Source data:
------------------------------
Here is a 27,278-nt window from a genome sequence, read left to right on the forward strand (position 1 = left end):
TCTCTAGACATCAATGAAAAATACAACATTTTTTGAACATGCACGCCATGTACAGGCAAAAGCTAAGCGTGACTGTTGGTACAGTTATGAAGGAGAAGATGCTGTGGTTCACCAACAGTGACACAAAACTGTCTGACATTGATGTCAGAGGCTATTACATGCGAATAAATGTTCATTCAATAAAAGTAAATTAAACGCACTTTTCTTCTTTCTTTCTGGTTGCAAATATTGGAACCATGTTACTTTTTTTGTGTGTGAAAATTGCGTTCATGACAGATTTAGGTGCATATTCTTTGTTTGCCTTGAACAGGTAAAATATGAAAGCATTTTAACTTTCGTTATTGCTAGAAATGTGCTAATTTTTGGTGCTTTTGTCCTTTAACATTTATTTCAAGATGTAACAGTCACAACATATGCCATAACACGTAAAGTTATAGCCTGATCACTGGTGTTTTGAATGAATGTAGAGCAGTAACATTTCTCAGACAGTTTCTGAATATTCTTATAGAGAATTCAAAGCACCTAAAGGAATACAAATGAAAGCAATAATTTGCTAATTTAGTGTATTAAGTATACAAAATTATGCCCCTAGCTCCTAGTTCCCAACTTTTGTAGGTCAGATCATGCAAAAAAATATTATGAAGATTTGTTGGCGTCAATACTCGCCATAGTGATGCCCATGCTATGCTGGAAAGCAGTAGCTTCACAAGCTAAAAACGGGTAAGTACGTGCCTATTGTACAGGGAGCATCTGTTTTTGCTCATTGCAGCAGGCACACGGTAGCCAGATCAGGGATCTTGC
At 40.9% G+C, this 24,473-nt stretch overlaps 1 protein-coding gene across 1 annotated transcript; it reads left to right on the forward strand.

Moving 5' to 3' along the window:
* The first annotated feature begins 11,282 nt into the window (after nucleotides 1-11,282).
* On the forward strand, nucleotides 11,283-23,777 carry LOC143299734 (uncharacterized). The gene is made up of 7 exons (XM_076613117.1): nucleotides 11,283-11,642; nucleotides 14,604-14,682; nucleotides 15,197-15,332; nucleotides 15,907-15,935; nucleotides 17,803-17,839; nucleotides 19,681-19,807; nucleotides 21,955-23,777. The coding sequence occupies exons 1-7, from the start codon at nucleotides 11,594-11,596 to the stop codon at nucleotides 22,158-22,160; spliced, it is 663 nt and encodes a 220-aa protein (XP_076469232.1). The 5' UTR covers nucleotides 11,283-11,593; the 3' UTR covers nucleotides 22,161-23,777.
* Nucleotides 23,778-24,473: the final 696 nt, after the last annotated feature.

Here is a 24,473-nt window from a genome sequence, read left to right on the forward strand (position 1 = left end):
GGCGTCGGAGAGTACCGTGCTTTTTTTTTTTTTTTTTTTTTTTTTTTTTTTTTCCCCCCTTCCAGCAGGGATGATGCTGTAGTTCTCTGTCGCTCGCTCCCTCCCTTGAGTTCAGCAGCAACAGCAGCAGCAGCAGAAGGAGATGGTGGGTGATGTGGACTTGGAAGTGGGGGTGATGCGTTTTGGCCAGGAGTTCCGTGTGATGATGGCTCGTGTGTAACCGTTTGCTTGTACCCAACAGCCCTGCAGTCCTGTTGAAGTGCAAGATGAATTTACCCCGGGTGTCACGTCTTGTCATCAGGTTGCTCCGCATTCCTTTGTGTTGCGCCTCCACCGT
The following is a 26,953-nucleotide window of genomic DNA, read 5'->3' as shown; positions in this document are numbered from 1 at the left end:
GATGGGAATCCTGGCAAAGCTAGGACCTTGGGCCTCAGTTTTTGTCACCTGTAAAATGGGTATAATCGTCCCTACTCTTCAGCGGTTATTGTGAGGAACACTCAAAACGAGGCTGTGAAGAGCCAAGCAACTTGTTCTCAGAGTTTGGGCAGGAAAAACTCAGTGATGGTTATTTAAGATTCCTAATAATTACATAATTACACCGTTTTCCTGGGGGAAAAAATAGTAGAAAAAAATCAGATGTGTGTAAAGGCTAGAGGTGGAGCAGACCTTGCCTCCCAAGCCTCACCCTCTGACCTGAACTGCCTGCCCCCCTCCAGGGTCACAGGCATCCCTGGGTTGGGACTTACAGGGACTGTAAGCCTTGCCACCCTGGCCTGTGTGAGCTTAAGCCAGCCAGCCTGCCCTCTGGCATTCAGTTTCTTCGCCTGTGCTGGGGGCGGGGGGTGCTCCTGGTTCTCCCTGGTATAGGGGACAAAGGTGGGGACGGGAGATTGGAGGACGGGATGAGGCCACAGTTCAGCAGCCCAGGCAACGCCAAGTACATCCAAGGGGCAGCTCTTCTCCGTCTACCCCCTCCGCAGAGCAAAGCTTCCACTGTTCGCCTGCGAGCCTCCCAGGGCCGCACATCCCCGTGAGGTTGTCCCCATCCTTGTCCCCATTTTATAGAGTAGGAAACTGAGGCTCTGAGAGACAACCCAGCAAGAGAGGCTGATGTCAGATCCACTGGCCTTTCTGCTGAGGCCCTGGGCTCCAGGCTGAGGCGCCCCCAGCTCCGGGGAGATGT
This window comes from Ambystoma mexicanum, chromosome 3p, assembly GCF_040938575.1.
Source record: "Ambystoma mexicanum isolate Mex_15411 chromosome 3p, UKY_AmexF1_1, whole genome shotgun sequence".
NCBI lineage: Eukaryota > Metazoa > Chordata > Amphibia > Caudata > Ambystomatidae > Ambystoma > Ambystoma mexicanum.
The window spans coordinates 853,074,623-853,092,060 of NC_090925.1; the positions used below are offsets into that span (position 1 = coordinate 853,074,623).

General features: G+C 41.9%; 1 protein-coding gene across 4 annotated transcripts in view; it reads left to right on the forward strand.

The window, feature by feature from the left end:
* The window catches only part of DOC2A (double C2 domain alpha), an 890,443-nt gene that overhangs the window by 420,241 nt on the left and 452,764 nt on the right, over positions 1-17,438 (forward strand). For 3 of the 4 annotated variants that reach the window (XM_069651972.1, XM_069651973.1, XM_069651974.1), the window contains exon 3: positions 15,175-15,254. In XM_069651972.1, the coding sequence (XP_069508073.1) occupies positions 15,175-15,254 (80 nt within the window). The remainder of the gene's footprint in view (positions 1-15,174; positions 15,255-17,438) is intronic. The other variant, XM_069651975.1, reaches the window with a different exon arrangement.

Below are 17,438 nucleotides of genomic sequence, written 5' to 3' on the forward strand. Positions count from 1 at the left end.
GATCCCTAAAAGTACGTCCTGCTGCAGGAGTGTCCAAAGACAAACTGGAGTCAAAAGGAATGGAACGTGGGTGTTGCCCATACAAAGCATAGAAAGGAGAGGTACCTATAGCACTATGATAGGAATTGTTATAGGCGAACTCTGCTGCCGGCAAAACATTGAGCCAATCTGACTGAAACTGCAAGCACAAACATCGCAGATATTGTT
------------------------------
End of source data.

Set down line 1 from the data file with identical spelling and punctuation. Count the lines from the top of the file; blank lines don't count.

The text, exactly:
Here is a 27,278-nt window from a genome sequence, read left to right on the forward strand (position 1 = left end):